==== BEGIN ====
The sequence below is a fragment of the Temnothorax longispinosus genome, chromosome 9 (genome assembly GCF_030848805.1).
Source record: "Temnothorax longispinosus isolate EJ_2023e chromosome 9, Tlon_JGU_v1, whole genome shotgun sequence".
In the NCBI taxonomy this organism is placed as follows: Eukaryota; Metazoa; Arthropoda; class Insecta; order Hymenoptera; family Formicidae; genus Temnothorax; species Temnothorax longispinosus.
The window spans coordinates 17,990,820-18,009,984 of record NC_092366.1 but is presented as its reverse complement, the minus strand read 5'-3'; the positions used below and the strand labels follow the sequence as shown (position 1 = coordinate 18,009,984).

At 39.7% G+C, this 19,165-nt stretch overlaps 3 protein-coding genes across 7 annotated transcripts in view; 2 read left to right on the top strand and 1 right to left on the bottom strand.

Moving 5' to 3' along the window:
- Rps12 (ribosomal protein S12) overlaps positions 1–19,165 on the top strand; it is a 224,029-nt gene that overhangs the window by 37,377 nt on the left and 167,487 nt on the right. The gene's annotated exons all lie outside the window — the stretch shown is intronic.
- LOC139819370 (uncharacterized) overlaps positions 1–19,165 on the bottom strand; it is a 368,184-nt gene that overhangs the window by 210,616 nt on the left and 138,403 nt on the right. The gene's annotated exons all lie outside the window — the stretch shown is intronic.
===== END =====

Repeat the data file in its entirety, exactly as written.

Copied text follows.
The sequence below is a fragment of the Temnothorax longispinosus genome, chromosome 9 (genome assembly GCF_030848805.1).
Source record: "Temnothorax longispinosus isolate EJ_2023e chromosome 9, Tlon_JGU_v1, whole genome shotgun sequence".
In the NCBI taxonomy this organism is placed as follows: Eukaryota; Metazoa; Arthropoda; class Insecta; order Hymenoptera; family Formicidae; genus Temnothorax; species Temnothorax longispinosus.
The window spans coordinates 17,990,820-18,009,984 of record NC_092366.1 but is presented as its reverse complement, the minus strand read 5'-3'; the positions used below and the strand labels follow the sequence as shown (position 1 = coordinate 18,009,984).

At 39.7% G+C, this 19,165-nt stretch overlaps 3 protein-coding genes across 7 annotated transcripts in view; 2 read left to right on the top strand and 1 right to left on the bottom strand.

Moving 5' to 3' along the window:
- Rps12 (ribosomal protein S12) overlaps positions 1–19,165 on the top strand; it is a 224,029-nt gene that overhangs the window by 37,377 nt on the left and 167,487 nt on the right. The gene's annotated exons all lie outside the window — the stretch shown is intronic.
- LOC139819370 (uncharacterized) overlaps positions 1–19,165 on the bottom strand; it is a 368,184-nt gene that overhangs the window by 210,616 nt on the left and 138,403 nt on the right. The gene's annotated exons all lie outside the window — the stretch shown is intronic.